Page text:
Nikon D5300 Image Quality Analysis: With a new sensor, is the D5300 a D7100 in a smaller body?
posted Wednesday, February 19, 2014 at 10:37 AM EDT
Nikon's new advanced consumer DSLR, the D5300, may look like a minor upgrade to the well-received D5200 on the outside, but under the hood there's some stand-out features that put it in the range of the D7100 in terms of image quality and performance. But this is all just talk without an actual comparison, right? Well, fear not! We've just completed our full image quality comparison for the Nikon D5300, pitting it side-by-side against five top competitors -- the Nikon D5200 and the Nikon D7100, as well as the Canon T5i, Samsung NX300 and Sony A58 -- at a range of ISOs.
The new 24.2-megapixel sensor inside the Nikon D5300 does away with the optical low-pass filter just like it's bigger brother, the Nikon D7100. However, taking it one step further, the D5300 houses Nikon's new EXPEED 4 image processor, which even the company's full-frame prosumer D610 doesn't have -- nor the D7100. This next-generation imaging engine aims to improve the camera's speed over the D5200, as well as better optimize the detail-versus-noise output and enhance color accuracy. The ISO performance is also given a boost, now spanning a standard ISO range of 100 to 12,800, as well as reaching as high as ISO 25,600 in expanded sensitivity mode.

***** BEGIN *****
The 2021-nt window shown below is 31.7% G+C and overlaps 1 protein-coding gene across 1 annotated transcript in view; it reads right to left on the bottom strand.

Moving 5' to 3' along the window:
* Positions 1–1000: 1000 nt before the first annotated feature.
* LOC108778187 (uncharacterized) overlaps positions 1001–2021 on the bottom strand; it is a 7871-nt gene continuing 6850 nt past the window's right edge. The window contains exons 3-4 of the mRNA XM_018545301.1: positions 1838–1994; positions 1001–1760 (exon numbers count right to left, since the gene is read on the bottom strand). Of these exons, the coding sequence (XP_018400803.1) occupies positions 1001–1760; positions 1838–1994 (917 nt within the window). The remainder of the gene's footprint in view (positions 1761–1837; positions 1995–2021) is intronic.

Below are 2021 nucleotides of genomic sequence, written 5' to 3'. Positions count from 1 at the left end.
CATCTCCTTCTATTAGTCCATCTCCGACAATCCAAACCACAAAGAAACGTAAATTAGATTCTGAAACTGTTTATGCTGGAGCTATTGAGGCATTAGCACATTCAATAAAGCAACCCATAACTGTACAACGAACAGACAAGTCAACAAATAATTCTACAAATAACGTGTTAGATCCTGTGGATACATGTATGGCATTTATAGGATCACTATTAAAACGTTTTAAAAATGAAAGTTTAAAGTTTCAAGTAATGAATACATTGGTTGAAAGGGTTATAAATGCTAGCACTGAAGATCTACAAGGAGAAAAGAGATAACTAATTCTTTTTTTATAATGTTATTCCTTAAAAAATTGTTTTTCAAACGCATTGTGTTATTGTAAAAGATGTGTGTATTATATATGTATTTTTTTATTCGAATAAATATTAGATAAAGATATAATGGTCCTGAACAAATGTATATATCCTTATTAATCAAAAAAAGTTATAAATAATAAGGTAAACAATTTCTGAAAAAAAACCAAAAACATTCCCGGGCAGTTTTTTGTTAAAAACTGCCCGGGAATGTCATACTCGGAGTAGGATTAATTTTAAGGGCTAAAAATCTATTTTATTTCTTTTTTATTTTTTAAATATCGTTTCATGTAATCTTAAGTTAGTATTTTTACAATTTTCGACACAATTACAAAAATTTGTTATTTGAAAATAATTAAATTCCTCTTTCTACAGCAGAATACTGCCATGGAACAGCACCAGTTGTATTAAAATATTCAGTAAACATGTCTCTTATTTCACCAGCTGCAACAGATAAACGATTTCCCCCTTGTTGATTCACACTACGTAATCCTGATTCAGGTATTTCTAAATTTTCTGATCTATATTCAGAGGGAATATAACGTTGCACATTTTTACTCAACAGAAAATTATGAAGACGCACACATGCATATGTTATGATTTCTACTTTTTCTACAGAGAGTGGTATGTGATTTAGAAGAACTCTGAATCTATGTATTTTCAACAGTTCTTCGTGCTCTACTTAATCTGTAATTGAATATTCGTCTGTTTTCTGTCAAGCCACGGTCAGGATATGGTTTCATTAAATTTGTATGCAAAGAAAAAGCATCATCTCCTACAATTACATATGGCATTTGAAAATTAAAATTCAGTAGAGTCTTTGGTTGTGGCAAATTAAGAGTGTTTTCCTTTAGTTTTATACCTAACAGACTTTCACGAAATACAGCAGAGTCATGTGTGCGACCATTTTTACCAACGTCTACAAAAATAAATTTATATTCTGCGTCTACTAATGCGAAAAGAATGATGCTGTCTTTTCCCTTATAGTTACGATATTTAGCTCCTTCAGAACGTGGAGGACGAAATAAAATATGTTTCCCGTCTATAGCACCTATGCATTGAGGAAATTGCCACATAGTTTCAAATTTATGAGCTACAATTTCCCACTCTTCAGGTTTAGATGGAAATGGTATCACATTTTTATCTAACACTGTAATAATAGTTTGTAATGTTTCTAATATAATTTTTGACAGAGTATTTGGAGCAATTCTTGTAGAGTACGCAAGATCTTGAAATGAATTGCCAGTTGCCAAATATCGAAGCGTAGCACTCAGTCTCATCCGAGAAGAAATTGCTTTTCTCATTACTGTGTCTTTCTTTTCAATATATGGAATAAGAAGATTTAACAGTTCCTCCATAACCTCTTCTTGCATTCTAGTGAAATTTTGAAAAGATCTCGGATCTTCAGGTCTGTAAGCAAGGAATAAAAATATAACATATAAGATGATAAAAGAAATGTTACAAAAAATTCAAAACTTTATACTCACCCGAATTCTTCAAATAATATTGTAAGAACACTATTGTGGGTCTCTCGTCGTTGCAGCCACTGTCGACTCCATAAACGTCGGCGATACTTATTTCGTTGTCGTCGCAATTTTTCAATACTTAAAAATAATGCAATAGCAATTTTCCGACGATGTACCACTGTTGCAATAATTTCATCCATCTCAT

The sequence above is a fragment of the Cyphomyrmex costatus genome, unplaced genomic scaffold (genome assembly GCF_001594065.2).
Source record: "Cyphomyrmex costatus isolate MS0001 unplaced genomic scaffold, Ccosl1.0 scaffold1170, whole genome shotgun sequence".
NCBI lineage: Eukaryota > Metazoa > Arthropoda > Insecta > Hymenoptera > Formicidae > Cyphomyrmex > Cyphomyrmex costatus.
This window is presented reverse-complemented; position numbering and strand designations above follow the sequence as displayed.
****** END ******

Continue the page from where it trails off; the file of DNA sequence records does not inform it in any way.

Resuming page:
But how do the new DSLR's photos fare? Is the D5300 a significant step up from the D5200? How does it compete with the D7100, Nikon's other OLPF-less APS-C camera? And does the camera handle high ISOs well?
Find out by reading our Nikon D5300 image quality comparisons here! And below that, you'll find our print quality analysis, where we discovered the D5300 produced a very nice 30 x 40-inch print with terrific color reproduction and nice detail at ISO 100.
Be sure to read our detailed first impressions Nikon D5300 review for a closer look at all the new features and specs. And you can also use our Comparometer™ to pit sample pictures taken with the Nikon D5300 against those from any other camera we've ever tested.